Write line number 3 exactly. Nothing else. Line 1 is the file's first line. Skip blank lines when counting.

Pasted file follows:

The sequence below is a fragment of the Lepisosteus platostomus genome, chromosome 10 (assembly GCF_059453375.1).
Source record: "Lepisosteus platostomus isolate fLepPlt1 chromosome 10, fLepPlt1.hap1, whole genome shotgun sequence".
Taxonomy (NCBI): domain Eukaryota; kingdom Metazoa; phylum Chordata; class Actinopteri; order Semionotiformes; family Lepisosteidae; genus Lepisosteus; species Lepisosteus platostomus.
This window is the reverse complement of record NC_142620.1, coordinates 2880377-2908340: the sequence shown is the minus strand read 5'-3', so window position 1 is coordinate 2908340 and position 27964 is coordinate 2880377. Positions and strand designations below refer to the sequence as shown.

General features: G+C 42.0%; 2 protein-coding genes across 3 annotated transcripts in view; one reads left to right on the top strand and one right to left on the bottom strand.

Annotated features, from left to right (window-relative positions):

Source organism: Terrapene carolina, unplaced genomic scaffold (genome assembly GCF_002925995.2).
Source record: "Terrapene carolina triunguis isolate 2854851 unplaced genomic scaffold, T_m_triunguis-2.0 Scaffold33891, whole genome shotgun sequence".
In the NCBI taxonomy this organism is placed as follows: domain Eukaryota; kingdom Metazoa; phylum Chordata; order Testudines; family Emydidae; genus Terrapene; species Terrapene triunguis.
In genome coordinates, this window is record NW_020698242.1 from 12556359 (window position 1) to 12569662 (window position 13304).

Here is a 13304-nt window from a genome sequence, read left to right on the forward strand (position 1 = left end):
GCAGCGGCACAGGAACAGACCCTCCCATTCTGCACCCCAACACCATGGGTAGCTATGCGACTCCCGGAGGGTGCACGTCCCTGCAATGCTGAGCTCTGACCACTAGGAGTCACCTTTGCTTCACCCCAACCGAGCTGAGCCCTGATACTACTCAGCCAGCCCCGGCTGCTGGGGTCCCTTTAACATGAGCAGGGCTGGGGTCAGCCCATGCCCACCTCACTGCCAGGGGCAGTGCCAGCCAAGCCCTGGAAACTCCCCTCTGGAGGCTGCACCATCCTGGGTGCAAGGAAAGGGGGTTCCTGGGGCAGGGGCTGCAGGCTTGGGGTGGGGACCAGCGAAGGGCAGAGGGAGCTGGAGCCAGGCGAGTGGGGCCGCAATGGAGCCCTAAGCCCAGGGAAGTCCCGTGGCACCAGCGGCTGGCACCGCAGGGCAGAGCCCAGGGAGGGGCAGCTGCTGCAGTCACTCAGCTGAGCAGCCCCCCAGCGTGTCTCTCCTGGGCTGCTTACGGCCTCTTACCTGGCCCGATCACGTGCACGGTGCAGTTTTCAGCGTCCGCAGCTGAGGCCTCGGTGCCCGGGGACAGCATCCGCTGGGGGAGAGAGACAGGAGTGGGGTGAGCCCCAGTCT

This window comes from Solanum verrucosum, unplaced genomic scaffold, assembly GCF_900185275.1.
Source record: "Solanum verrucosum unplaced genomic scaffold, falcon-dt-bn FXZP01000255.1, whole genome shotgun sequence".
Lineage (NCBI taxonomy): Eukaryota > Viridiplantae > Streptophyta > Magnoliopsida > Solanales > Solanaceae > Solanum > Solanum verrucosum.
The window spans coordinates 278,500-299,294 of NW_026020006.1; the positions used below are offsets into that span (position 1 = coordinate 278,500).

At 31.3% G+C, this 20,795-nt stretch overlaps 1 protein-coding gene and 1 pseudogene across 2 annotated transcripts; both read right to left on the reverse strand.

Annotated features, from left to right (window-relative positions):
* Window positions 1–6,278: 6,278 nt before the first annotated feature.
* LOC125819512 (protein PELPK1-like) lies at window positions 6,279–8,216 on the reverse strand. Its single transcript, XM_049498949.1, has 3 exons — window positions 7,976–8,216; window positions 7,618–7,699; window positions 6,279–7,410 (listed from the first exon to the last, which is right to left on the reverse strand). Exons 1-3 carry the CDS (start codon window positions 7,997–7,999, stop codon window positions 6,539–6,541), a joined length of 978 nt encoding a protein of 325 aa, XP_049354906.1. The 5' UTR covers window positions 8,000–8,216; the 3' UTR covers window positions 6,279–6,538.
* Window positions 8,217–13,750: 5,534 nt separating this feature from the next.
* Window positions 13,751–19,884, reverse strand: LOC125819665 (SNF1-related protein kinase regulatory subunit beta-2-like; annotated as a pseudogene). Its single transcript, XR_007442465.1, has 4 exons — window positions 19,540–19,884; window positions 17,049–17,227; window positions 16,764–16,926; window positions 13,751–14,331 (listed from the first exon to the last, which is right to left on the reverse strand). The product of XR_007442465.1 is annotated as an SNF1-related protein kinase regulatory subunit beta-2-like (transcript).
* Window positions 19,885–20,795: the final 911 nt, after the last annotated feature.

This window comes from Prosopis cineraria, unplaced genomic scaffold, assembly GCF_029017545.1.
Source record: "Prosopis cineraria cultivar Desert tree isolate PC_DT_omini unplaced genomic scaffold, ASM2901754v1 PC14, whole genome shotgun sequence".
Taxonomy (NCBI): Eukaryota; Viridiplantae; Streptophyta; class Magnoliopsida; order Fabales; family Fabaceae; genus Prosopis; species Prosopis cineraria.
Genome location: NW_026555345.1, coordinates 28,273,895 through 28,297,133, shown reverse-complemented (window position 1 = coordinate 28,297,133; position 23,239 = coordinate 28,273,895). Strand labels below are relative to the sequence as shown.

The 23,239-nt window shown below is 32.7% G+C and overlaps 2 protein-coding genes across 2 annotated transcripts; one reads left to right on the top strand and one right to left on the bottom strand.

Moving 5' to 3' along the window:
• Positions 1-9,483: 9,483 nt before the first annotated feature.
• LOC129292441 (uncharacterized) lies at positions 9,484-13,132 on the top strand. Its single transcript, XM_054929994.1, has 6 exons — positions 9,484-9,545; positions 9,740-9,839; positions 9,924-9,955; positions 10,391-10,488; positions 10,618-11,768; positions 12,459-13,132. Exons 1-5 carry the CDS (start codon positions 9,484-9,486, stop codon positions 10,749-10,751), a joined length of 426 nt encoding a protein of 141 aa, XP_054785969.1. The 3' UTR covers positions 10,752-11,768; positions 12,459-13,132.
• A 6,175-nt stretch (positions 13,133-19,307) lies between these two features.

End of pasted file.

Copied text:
Taxonomy (NCBI): domain Eukaryota; kingdom Metazoa; phylum Chordata; class Actinopteri; order Semionotiformes; family Lepisosteidae; genus Lepisosteus; species Lepisosteus platostomus.